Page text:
Where a neighbourhood plan would be likely to have significant effects on the environment, a systematic appraisal of the Plan, known as a Strategic Environmental Assessment (SEA), is likely to be required.
Examples of where a SEA could be required include:
- where a neighbourhood plan proposes to allocate land for development;
- where a neighbourhood plan proposal could affect a designated heritage or biodiversity asset;
- where a neighbourhood plan could have environmental effects that were not previously considered, or over and above those considered through the sustainability appraisal of the Local Plan.
The SEA process is prescribed by the Environmental Assessment of Plans and Programmes Regulations 2004.
Parish councils or (acting on their behalf) neighbourhood planning groups should assess whether their draft proposals are likely to have significant environmental effects through a process known as 'screening'.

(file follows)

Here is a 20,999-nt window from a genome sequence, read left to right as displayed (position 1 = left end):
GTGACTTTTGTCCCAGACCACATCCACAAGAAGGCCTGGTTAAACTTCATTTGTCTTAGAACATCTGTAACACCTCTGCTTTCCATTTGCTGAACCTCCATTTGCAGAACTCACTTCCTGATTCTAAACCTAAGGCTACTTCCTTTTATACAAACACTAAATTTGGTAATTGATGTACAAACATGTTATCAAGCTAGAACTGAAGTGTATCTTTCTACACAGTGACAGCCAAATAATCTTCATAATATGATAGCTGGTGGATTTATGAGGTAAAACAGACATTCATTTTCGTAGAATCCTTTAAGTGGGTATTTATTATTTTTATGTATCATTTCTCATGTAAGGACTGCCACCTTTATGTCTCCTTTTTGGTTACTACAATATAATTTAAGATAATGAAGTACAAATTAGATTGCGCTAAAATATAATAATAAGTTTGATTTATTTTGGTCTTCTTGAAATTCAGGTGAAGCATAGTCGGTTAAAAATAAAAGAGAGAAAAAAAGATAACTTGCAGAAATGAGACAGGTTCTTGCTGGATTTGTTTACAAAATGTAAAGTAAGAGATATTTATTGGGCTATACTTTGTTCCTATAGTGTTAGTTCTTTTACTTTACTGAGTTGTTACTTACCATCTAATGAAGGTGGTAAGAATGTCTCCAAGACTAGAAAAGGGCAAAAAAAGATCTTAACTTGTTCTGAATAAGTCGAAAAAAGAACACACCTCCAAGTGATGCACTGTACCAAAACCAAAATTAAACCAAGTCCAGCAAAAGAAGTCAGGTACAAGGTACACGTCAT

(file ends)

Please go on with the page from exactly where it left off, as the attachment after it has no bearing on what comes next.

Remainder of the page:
For this purpose, East Hampshire District Council has created a pro forma which can be filled out and sent to the 'consultation bodies': Environment Agency, Historic England and Natural England.
A courtesy copy of the completed form should also be e-mailed to Planning Policy (firstname.lastname@example.org).
Please note that as a technical process, SEA can be daunting to parish councils and neighbourhood planning groups. We therefore strongly recommend that you use a qualified planning consultant to assist in completing the form.
- Strategic environment assessment screening form (word 118 kb)
If any likely significant environmental effects are identified, taking account of consultation responses to the screening assessment, then an SEA must be prepared.
Work should start on the SEA at the earliest opportunity, so that the assessment can inform choices on the content of the neighbourhood plan.
Planning Policy officers can help to identify relevant objectives for the SEA process. The Sustainability Appraisal Framework for the East Hampshire District Local Plan is likely to contain relevant objectives.
The scope of the SEA should be determined through consultation with the 'consultation bodies'.
Planning Policy should also be consulted, as it is the responsibility of East Hampshire District Council (as planning authority) to ensure that all the regulations appropriate a neighbourhood plan have been met, for it to progress to the end of the neighbourhood plan-making process.